When the entire neighbourhood plunges into darkness -- thanks to the State Electricity Board’s crippling power cuts -- the 65 students and their 18 teachers at Sholai School, Kodaikanal, are not power-starved for a moment. Their school was never connected to the grid. It uses renewable energy to meet all its requirements.
The man who made this mechanism possible is their principal, Mr. Brian Jenkins, a British-born social anthropologist. Painstakingly, he has built a creative green campus with the greater social good in mind. This disciple of J. Krishnamurthy is living his utopian dream in the verdant hills of Palani.
“I don’t believe in teaching values” he says. “It is a pompous adult attitude, like an old chestnut. My idea of education is about applications and trying new things. It is not just being sentimental but developing genuine sensitivity to all life forms. It’s also a lot about growing a sense of responsibility by speaking up.”
Mr. Jenkins likes being primal. He navigates the pot-holed roads from the valley to the hills in a vintage 1934 Baby Austin. “It’s tiring. But unless you make a mess of things, you will never learn to innovate,” he grins. His students are making a power engine for his car, which arrived dismantled in a box from London to Mumbai 43 years ago.
“It was prohibitively expensive to transport the car across the seas. Putting it back together was fun,” he laughs. He is proud of the engineering department he has set up for his school. “Our students are adept in repairing old bicycles into new and with a bright coat of paint they are back in market. They have modified an old ambassador car engine to run on both petrol and biogas.”
Running a self-sufficient alternative school is hard work. Jenkins invested all that he inherited from his grandmother to showcase a unique curriculum. “This is a stress-free school where there are no awards, no punishment, no exam fear, no rat race. You only have to take a liking to the environment and work in harmony with nature.”
The Sholai School became Jenkins’ dream goal when his spiritual guru and philosopher Jiddu Krishnamurthy asked him to “free his mind from all types of conditioning”. Having trained for 14 years at Krishnamurthy Foundation Trust at Brockwood Park, England, Jenkins first arrived in India in 1969. He travelled 7,000 km in search of a suitable place for a school.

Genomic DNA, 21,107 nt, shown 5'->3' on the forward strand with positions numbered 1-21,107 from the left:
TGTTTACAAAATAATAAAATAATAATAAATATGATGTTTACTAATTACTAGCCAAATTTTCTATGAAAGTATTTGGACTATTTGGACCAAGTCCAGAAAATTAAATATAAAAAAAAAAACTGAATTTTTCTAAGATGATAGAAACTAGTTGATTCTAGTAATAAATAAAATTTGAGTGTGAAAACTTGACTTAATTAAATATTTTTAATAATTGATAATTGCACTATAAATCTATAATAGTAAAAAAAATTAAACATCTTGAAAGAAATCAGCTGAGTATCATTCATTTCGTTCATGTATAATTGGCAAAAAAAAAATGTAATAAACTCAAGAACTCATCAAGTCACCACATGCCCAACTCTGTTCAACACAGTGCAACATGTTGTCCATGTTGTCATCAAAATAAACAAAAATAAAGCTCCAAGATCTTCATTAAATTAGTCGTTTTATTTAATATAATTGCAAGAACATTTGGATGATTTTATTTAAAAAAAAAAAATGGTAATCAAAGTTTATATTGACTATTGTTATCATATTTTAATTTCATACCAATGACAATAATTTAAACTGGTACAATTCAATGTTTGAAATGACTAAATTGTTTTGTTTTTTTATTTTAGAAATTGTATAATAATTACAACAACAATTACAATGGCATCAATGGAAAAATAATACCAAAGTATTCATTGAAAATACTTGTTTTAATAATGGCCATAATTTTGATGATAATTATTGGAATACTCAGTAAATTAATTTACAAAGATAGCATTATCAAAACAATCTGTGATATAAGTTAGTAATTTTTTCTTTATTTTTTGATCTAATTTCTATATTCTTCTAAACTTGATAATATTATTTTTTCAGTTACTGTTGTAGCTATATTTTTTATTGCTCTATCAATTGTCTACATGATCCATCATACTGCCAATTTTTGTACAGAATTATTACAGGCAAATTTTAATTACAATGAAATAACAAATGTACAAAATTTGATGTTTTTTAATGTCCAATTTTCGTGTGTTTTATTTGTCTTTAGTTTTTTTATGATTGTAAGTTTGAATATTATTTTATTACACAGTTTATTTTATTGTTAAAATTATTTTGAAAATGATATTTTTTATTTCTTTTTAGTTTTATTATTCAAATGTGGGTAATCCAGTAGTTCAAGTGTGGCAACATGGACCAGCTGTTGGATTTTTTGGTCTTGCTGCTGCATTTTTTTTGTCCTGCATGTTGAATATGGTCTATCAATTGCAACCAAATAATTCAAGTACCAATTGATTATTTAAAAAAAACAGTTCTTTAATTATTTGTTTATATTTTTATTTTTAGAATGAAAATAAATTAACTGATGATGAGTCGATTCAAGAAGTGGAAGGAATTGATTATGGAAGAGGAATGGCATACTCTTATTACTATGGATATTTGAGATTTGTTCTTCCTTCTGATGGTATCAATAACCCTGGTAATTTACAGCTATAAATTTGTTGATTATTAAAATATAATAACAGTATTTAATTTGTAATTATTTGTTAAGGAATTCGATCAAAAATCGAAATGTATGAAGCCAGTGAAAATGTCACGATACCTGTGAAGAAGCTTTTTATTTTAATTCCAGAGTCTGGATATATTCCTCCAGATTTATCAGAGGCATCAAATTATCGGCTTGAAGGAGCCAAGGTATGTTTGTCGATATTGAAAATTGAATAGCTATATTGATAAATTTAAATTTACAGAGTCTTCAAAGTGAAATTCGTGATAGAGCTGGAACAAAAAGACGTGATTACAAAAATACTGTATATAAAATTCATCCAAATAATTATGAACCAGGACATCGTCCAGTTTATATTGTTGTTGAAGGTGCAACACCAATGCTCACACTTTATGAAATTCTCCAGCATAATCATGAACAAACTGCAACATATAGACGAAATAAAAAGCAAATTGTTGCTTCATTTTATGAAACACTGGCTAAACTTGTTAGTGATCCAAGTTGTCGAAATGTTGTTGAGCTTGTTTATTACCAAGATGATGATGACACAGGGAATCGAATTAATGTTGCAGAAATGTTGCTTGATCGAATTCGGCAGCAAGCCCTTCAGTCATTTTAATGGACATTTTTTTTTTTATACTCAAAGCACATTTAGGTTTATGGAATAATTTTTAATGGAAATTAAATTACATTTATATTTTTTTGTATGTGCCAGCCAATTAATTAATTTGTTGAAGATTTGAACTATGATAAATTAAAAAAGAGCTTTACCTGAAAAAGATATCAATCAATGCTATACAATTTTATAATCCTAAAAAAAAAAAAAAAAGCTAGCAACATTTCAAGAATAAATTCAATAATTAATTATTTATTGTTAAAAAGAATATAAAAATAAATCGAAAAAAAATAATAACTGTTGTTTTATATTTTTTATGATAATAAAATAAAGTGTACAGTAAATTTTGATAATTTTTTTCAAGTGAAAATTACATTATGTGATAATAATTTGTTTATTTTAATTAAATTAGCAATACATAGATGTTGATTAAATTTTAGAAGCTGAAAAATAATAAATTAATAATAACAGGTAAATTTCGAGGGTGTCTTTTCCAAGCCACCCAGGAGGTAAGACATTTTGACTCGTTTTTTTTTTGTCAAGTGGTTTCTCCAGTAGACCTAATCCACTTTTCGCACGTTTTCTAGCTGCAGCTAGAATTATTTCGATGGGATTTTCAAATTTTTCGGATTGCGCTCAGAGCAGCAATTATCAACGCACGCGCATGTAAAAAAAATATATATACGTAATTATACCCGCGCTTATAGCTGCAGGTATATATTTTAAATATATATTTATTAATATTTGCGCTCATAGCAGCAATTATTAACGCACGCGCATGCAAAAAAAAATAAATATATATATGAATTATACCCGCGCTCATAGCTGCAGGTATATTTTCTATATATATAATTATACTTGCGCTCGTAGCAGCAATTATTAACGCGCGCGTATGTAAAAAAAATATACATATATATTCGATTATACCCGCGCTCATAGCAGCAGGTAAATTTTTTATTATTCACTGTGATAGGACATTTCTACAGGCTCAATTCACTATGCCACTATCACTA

The Sholai School foundation was laid in 1986 under its parent body, the Centre for Learning, Organic Agriculture and Appropriate Technology, with one local boy and one each from Ladakh and Moscow. It has grown into an astonishing place in the last quarter of a century. Half the students are poor and rural children from the district who pay no fee and the remaining half are students of all nationalities from across the globe. They mingle famously, enjoying a higher-quality education than what is normally available in their region.
At this 1,150 metre altitude, there is always a nip in the air and a floating mist. The sunshine available 205 days a year is harnessed optimally. The entire school is powered by solar panels and generators powered by micro hydro energy. The campus buildings are built with bamboo, local stones, mud and bricks on 100 acres of delightful greenery. Four biogas plants fuel the kitchen.
The school engages in organic farming and grows coffee, pepper, banana and seasonal vegetables and fruits. All school meals are from these farms. It also runs its own dairy, producing organic milk and cheese and even exports home-grown coffee to Germany. Students follow the University of Cambridge syllabus here but equally important are their other experiences. They farm, collect, segregate and recycle waste, manage the livestock, learn carpentry and make every piece of furniture for the school. In addition they are trained in horse riding, swimming, outdoor and indoor games, yoga, trekking and bird watching. They have also built check dams and a wooden bridge across a small river that cuts through the campus. They are the first ones to rush to put out forest fires any time of the day.
Education is a holistic experience here and Sholai students are lucky to spend the day creating positive changes. Mr.Jenkins addresses socially conscious issues. “The aim is to produce responsible citizens of the Earth, who would not only relish the fruits of the earth but also learn to preserve it in return.”
He does not believe in hierarchical system. Students from any class and of any age are clubbed together to “explore the truths of daily life.” “Learning ceases in classrooms but it is the practical knowledge out there in the field that teaches you the values of existence. And in a hands-on-work class, anybody can assist anybody, you don’t have to be divided according to age group,” he asserts.
Everything is undefined here, yet, there is a sense of security, a spirit of sharing, openness and freedom. Jenkins feels it is important not to be intimidated by the present marks-driven education system. “All we need to do is to explore a new culture of alertness which is sustainable, emphasises self-awareness, dialogue, and right relationship among all.”